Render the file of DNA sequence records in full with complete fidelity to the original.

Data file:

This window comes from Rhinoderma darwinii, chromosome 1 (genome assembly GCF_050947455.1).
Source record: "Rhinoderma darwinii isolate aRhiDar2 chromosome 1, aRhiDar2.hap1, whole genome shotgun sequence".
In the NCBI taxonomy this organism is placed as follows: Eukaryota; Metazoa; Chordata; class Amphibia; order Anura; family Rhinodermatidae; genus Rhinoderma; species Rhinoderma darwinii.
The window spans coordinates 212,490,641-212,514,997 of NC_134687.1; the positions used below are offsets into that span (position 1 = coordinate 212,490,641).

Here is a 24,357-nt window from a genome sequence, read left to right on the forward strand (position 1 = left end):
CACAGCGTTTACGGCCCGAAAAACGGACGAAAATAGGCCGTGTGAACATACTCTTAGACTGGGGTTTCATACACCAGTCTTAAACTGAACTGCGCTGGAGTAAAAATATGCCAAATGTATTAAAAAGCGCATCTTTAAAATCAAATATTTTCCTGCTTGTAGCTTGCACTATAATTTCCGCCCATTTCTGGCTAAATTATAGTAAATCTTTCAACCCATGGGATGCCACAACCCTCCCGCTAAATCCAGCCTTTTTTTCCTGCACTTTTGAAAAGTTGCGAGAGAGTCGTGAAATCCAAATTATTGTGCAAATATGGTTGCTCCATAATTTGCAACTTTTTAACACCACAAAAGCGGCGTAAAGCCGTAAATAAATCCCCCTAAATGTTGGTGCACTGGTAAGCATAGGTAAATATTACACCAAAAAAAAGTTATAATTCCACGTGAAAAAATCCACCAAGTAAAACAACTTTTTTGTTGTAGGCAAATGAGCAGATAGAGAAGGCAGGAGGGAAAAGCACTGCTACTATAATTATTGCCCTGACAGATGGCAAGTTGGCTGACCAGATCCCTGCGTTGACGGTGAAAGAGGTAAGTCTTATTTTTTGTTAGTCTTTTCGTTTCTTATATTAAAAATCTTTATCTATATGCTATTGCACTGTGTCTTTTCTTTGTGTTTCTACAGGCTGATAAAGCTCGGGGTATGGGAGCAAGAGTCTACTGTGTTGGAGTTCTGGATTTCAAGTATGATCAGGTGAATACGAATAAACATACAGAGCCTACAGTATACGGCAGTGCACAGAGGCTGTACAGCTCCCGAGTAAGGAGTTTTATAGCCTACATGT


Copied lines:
This window comes from Rhinoderma darwinii, chromosome 1 (genome assembly GCF_050947455.1).
Source record: "Rhinoderma darwinii isolate aRhiDar2 chromosome 1, aRhiDar2.hap1, whole genome shotgun sequence".
In the NCBI taxonomy this organism is placed as follows: Eukaryota; Metazoa; Chordata; class Amphibia; order Anura; family Rhinodermatidae; genus Rhinoderma; species Rhinoderma darwinii.
The window spans coordinates 212,490,641-212,514,997 of NC_134687.1; the positions used below are offsets into that span (position 1 = coordinate 212,490,641).

Here is a 24,357-nt window from a genome sequence, read left to right on the forward strand (position 1 = left end):
CACAGCGTTTACGGCCCGAAAAACGGACGAAAATAGGCCGTGTGAACATACTCTTAGACTGGGGTTTCATACACCAGTCTTAAACTGAACTGCGCTGGAGTAAAAATATGCCAAATGTATTAAAAAGCGCATCTTTAAAATCAAATATTTTCCTGCTTGTAGCTTGCACTATAATTTCCGCCCATTTCTGGCTAAATTATAGTAAATCTTTCAACCCATGGGATGCCACAACCCTCCCGCTAAATCCAGCCTTTTTTTCCTGCACTTTTGAAAAGTTGCGAGAGAGTCGTGAAATCCAAATTATTGTGCAAATATGGTTGCTCCATAATTTGCAACTTTTTAACACCACAAAAGCGGCGTAAAGCCGTAAATAAATCCCCCTAAATGTTGGTGCACTGGTAAGCATAGGTAAATATTACACCAAAAAAAAGTTATAATTCCACGTGAAAAAATCCACCAAGTAAAACAACTTTTTTGTTGTAGGCAAATGAGCAGATAGAGAAGGCAGGAGGGAAAAGCACTGCTACTATAATTATTGCCCTGACAGATGGCAAGTTGGCTGACCAGATCCCTGCGTTGACGGTGAAAGAGGTAAGTCTTATTTTTTGTTAGTCTTTTCGTTTCTTATATTAAAAATCTTTATCTATATGCTATTGCACTGTGTCTTTTCTTTGTGTTTCTACAGGCTGATAAAGCTCGGGGTATGGGAGCAAGAGTCTACTGTGTTGGAGTTCTGGATTTCAAGTATGATCAGGTGAATACGAATAAACATACAGAGCCTACAGTATACGGCAGTGCACAGAGGCTGTACAGCTCCCGAGTAAGGAGTTTTATAGCCTACATGT